Looking at some of the commentary upon Brexit in the wider sense, much of our news seems to be dominated by the notion that immigration was and is the central focus of those who voted 'Leave' in the referendum.  It further insinuates in many quarters that those who voted 'Leave' have no other concerns about the EU and are at the bottom rung of the 'understanding scale'.  Added to that, the older population have been getting it in the neck for seemingly acting selfishly in voting for Brexit.  The very fact that commentary of this nature is still being bandied about is possibly an illustration of not just the political divisions that exist around Britain but also about the geographic divisions and social divisions that have become more obvious during the last ten years or so.  Do not make the mistake of thinking that 'Leavers' are unenlightend or ignorant, or selfish or even just north of Watford Gap - for they are not - any more than thinking of 'Remainers' as some sort of Metropolitan elite, better informed, and much wiser and with the vested interests of the south-east at heart - for they are also not this.  Both descriptions are both correct and incorrect for they embrace a wide variety of types with no singular name tag that fits all.  We are a diverse nation with a vast spread of views and feelings - and we fit into both camps of this important national 'argument'.  We should try and accept the decision of the referendum and work together to ensure our government fulfils its duties - that is the biggest risk to all of us.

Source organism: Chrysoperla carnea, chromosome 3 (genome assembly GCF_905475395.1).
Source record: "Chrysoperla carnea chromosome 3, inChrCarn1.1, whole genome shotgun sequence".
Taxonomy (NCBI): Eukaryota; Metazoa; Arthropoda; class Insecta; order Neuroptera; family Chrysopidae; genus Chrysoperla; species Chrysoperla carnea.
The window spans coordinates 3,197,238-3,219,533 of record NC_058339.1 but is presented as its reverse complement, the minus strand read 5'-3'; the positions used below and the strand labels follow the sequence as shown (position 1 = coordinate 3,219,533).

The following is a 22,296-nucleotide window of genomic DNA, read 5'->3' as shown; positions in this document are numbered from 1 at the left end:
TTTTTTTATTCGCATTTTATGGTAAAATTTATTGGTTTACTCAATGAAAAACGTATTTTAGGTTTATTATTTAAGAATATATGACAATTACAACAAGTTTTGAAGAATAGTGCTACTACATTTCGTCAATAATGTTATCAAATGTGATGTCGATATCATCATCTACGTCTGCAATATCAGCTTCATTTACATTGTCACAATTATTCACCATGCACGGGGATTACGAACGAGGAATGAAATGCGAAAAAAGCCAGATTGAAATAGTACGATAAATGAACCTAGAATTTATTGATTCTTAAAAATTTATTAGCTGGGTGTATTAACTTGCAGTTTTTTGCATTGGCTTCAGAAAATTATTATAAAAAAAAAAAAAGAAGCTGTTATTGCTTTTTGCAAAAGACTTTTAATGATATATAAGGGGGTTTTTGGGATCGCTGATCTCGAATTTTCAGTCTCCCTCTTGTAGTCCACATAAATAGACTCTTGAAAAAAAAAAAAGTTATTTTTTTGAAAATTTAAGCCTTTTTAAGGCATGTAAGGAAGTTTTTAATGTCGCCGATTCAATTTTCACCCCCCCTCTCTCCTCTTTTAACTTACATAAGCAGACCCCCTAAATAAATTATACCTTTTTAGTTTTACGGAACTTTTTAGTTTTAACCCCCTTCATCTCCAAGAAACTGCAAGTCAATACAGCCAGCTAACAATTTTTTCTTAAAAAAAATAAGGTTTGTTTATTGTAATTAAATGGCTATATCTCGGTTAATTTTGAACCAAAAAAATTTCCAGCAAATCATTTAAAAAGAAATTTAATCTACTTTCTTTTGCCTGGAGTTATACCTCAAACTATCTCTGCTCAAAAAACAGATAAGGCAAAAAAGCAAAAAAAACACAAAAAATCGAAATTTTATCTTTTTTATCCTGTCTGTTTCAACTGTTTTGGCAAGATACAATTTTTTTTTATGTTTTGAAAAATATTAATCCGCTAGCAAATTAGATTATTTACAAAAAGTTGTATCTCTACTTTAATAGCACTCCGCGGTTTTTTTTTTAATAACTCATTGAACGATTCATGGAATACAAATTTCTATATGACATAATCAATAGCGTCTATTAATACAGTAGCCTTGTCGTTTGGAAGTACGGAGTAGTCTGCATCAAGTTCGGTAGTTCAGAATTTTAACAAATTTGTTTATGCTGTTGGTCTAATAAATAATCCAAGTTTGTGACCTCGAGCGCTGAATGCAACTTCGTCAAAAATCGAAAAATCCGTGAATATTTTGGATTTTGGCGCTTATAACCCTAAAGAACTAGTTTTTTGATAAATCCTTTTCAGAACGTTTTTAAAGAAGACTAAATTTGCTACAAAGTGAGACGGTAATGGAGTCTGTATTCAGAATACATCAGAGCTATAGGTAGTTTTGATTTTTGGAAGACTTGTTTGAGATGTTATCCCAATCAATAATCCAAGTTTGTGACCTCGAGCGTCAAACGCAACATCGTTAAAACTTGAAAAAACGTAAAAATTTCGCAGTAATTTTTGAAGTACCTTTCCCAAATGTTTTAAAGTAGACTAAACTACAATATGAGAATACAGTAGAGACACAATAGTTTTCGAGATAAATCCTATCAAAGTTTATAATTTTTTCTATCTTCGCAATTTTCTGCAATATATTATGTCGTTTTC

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Having spent some time reading Vince Cable's theme for the LibDem conference - yes, it is conference season yet again - it brings to mind how we exercise democracy inBritain.  The LibDem theme is, of course, to abandon Brexit forthwith and rekindle our membership of the EU as if nothing had happened to bring the Brexit phenomena about in the first place.  Now everyone is entitled to their views and they are equally free to express them (though that is not strictly correct when you consider a range of politically correct subjects that are a legal taboo to talk openly about) but where does democratic right extend to when, in this example, there is an open rebellion against a legally mandated choice to pursue Brexit ?  In days past, such a rebellion might have been seen as treason and the perpetrators would have ended up in The Tower of London.  That's a bit Draconian by today's standards but how far do we accept that freedom of speech is within the realms of public interest.  Now that's another thorny debate as the notion of freedom of speech should, in a true democracy, be inviolate and as extensive as it needs to be.  But let's face it.  We don't actually live in a true democracy, we live in a controlled democracy that espouses those areas of free speech that can be uttered upon and those that can't.  As per my bracketed comment above, there are now extensive restrictions on publicly airing views on race, gender, sexuality and umpteen other so called politically correct themes that are deemed not to be in the public interest.  Some would argue that these topics may even be official government policy.  But their very existence and the expression of vociferous indignation when anyone raises these topics is a sign that we do not enjoy full democratic rights.